The fight against brain cancer was almost a distant memory on June 19, 2017. While we could never truly forget the life saving battle we were waging, some days that battle became background to real life.
A year ago today, the battle Matt and I were waging in the foreground was against H’s temper tantrums. And the only text I sent Matt was a picture of H eating a well-balanced dinner. (The theory being his all-pasta-all-the-time diet might be causing the temper tantrums. The healthy eating plan didn’t last that long for H.) Matt responded: that’s my boy.
Two years prior, on June 19, 2016, brain cancer was also a battle that became background to real life. Which seems unthinkable. Days prior we’d met with a neuro-oncologist and taken those first uncertain steps into a strange new world. How could brain cancer already be in the background?
I can say, with near certain confidence, that there’s never a good time to receive a brain cancer diagnosis. Regardless of the day of the week or the stage in life, the words brain cancer, brain tumor, and Glioblastoma, will devastate. Matt’s diagnosis came on a Wednesday, 11 days before his sister’s wedding. While we were researching doctors and side effects of Dexamethasone, we were also buying wedding shoes and finding matching hats for the groomsmen so Matt could hide his scar if he wanted. There was a moment in the hospital, when Matt’s neurosurgeon had hinted that Matt shouldn’t go to the wedding, and Matt shook his head and said no. He would not miss this wedding.
On June 19, 2016, the pathology report was not yet in, a fact that even the doctors found unusual. On June 19, 2016, the only doctor we’d met with was at Hackensack, and without the benefit of a pathology report, he took a look at Matt—his youth, his humor, his intelligence—and said he believed Matt should be okay. On June 19, 2016, Matt went to his sister’s wedding, gave a speech, and shook hands with all the guests. Whenever anyone asked after his health, he told them he was fine, feeling fine and going to be fine. The doctor said so. It was the truth we believed without hesitation that allowed us to push brain cancer to the background.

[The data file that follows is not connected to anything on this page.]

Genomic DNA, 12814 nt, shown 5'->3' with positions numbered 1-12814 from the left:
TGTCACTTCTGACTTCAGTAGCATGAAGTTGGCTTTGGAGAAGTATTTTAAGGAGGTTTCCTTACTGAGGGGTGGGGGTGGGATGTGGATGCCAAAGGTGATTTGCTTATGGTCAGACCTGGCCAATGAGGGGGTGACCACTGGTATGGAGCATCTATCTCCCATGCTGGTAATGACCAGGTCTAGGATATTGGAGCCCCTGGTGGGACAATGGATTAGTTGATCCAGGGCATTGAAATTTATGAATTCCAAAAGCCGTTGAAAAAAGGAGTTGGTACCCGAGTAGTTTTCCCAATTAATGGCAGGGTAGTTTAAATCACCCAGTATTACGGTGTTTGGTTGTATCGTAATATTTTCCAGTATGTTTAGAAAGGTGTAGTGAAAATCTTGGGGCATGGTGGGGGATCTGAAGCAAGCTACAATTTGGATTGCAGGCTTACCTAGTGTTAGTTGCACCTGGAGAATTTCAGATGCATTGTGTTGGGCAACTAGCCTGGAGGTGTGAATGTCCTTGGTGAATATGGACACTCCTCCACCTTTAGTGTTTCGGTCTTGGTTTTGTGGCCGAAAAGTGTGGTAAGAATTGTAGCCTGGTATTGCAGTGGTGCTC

I would never call us lucky. No part of what happened to Matt was lucky. Too often, we found ourselves throwing our hands up in the air and wondering why we couldn’t just catch a break already. But in looking back on this day two years ago, we were fortunate in one way. Maybe call it good timing, rather than luck, but two years ago today, Matt and I went to his sister’s wedding and enjoyed the night without the dark cloud of a brain cancer diagnosis hanging over us.
In Matt’s version of the story, he always mentioned this bit of good timing. He always told the story of his diagnosis adding in the detail that he went to his sister’s wedding believing his tumor was nothing but a bump on the road to our happily ever after. Overall, this detail was irrelevant to his diagnosis story (as was the kilt detail)—and I often wanted him to stick to the facts when speaking to the doctors—but he never failed to mention how glad he felt that the pathology report was late and he had the chance to go to the wedding and tell his family and friends that the doctor said he’d be fine. I can’t know why, but I suspect he brought up this detail because he felt grateful that on June 19, 2016, thanks to good timing, he could put brain cancer into the background for a night. He felt grateful he could enjoy this event that meant so much to him and set everyone’s mind at ease.
There’s a lesson in there, about gratitude and appreciating the little things, the unexpected blessing of good timing. But I look back and remember the way Matt told his story, adding in this detail about his sister’s wedding, which inevitably made even the sternest nurse smile, and see only this lesson: every jagged edged story has a soft edge somewhere, and it’s always worth the effort to slow down and find it.